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Deep-Sky Target: The Leo Triplet

DSLR Astrophotography
|Galaxies|4 Comments

Astrophotography in Galaxy Season

This past weekend, the clouds conveniently parted for me on a nearly moonless Friday night.  The “seeing” and “transparency” were by no means perfect, but I was not about to complain.  Late winter and early spring are what’s known as “galaxy season” among amateur astronomers and photographers alike.  The milder temperatures and the assortment of observable galaxies make this an enjoyable time of the year for astrophotography.  If I’m going to spend a night photographing galaxies from the backyard, it might as well be 3 at once: the Leo Triplet.

Winter stargazing comes to a close

As we turn our clocks forward for daylight savings time, the winter season of stargazing is on it’s way out.  Even though the mighty Orion constellation still dominates our night sky to the South,  he quickly fades into the west as the night sets in.  This offers an opportunity for one last look at some delightful deep-sky treasures such as the Orion Nebula before the constellation reappears again in the fall.  As usual, there were far too many cloudy nights during the winter season then I would have liked, but I still managed to squeeze in some imaging time on the Horsehead Nebula, which I will re-visit again next year.

DSLR Astrophotography

My astrophotography projects this winter – Orion and Horsehead Nebulae

Waxing Crescent Moon with Earthshine

Waxing Crescent Moon with Earthshine

The waxing crescent moon on March 11, 2016, with visible earthshine

Before setting up my astrophotography gear for a night of deep-sky imaging, I took a moment to enjoy the beautiful waxing crescent moon.  This is my favorite phase to observe the moon because of the visible earthshine on the moon’s surface. Earthshine is the faint glow caused by sunlight reflected off the earth, on the dark portion of the crescent moon.  I have never captured this phenomenon in a photograph so well before, so I am quite happy with my decision to spend some time with the moon before imaging my main deep-sky target for the night.

Celestron Astronomy Binoculars

Spring Constellations and Jupiter

Right now is prime time for observing deep-sky objects in the constellations Bootes, Coma Berenices, Virgo, and Leo.  In my opinion, this is also the best time of year to view and photograph objects to the north in Ursa Major such as the Pinwheel Galaxy, Bode’s Galaxy, and the Cigar Galaxy.  The planet Jupiter joins the mix right now, moving across the ecliptic all night long.  Below is a photo I took late Saturday night from the backyard.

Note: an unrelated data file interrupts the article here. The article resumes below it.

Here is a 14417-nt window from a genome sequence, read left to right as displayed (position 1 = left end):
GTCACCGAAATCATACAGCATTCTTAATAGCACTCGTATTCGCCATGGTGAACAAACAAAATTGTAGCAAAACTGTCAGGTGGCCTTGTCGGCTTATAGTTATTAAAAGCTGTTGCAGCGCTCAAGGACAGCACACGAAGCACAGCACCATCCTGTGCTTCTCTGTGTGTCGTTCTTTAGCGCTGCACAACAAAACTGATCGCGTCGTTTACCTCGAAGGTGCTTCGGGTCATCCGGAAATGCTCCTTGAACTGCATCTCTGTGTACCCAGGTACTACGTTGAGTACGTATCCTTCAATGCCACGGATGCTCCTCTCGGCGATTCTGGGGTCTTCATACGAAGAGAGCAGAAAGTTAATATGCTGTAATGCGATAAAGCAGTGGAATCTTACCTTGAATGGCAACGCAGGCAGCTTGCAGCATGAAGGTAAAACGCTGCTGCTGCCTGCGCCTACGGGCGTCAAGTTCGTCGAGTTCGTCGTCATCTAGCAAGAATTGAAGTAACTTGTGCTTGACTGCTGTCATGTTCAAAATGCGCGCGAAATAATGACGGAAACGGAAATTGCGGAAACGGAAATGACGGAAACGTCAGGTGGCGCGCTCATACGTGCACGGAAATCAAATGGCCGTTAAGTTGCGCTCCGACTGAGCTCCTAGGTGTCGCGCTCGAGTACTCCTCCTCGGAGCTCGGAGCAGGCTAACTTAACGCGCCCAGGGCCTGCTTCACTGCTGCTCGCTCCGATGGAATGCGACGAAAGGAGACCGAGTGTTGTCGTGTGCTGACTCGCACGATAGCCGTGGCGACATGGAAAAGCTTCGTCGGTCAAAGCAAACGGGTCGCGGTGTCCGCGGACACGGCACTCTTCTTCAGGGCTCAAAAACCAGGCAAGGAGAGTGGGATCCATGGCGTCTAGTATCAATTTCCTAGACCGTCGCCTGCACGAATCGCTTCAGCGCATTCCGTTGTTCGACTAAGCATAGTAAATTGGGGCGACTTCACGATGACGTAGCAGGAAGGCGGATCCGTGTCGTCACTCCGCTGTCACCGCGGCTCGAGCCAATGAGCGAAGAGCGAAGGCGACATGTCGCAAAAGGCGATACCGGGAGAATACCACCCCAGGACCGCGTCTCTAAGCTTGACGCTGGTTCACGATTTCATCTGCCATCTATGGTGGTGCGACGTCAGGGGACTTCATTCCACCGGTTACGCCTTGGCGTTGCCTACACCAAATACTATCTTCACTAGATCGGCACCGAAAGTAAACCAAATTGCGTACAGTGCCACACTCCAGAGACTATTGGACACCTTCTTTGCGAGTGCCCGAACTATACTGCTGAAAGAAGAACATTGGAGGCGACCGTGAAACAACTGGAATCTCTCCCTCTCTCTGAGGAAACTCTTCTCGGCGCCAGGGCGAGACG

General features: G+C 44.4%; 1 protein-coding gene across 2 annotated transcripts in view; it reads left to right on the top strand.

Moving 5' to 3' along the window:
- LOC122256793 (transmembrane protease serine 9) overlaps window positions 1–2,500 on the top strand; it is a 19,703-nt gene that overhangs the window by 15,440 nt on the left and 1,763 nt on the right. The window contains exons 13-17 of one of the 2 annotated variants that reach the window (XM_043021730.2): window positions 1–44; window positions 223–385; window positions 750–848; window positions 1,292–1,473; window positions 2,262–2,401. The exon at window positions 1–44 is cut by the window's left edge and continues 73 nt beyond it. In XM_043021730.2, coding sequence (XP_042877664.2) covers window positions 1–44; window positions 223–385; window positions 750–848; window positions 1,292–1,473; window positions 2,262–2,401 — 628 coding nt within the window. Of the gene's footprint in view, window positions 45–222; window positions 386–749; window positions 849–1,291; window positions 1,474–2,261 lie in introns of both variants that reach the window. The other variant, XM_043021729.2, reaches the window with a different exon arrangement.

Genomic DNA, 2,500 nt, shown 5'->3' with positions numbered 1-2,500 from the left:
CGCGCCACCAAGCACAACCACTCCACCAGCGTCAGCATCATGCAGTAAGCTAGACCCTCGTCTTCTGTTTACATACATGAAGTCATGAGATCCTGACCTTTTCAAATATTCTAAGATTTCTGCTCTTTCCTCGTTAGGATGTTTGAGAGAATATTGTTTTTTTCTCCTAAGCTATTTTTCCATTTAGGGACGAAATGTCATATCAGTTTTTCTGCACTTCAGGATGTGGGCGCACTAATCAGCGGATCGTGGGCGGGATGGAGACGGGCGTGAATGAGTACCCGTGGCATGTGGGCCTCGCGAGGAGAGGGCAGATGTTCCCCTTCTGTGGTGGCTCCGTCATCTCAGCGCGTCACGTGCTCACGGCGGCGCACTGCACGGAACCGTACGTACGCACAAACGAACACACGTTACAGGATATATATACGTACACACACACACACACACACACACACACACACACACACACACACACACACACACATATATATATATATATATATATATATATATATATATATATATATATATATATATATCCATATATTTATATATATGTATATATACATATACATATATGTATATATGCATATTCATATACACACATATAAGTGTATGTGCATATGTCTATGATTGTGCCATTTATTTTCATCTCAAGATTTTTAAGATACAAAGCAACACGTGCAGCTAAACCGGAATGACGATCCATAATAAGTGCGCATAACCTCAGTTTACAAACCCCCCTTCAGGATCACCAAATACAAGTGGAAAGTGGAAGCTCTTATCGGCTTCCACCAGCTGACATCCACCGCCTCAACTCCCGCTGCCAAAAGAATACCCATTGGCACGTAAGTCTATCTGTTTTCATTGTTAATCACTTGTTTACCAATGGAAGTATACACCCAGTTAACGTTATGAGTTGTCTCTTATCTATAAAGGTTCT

Spring Constellations

The spring constellations from my backyard – March 11, 2016

 

Deep-Sky Target: The Leo Triplet

Once the moon had set, I began taking the first of many 4 minute exposures on the deep-sky target for the night: The Leo Triplet.  The Leo Triplet consists of galaxies M65, M66 and NGC 3628.  It is unique to see 3 spiral galaxies of a similar magnitude so close together in the night sky.  They appear quite small in my 3″ refractor with a focal length of 480mm.  I would suggest using a telescope of at least 800mm to photograph this collection of galaxies for some better detail.  Perhaps I will photograph them again during the next new moon using my larger Newtonian reflector.

The Leo Triplet

M65, M66 and NGC 3628 – The Leo Triplet

Astrophotography Details and Camera Settings

Total Exposure Time: 3 Hours, 20 Minutes
Exposures: 50 x 4 minutes subs @ ISO 800

Support Files: 15 Darks, 15 Bias, 15 Flats
Stacking: Deep Sky Stacker
Processing: Adobe Photoshop CC 2015

Telescope: Explore Scientific ED80 F/6 Triplet APO
Imaging Camera: Canon 450D (Xsi) – Modified
Mount: Sky Watcher HEQ-5 Pro Synscan
Guide Telescope: Orion 50mm Mini
Guide Camera: Meade Dsi Pro II
Autoguiding: PHD Guiding
Camera Control: BackyardEOS

DSLR Astrophotography

I think it is safe to say I made the most of my Friday night in the backyard. I photographed the waxing crescent moon, the early spring constellations, the Leo Triplet cluster of galaxies and even the planet Jupiter.  I finally set my camera to start taking 4 minute darks frames shortly after 4am, and went to bed.  I shot my bias and flat frames the next morning in a groggy haze.  All in a day/night’s work for the backyard astrophotographer.

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This Post Has 4 Comments

  1. Tudor C says:

    Your capture of the Trio is amazing. Great start for the spring.
    As someone that just ventured in astrophotography I’m glad I found your awesome blog.
    I’ve got my gear last October and as your we’re mentioning in a previous post, I find it hard to mingle this new “obsessive” hobby with my job/personal life.
    I work in healthcare and do shift work and it seems that whenever I work late it’s clear, and when I have a free evening it’s cloudy and/or terrible lake Ontario weather.
    But I’m sticking to it 🙂

    • Trevor says:

      Thanks Tudor! So glad to hear you are sticking to it. Those clear nights when you are pre-occupied really hurt. The summer usually has a lot more clear nights, and a lot of the best deep-sky objects are observable. All the best!!

  2. George Pistikoudis says:

    Great work Trevor!
    I can’t wait to try myself in this amazing Galaxy triplet. I want to congratulate you for your great web site and thank you for sharing your knowledge with us.

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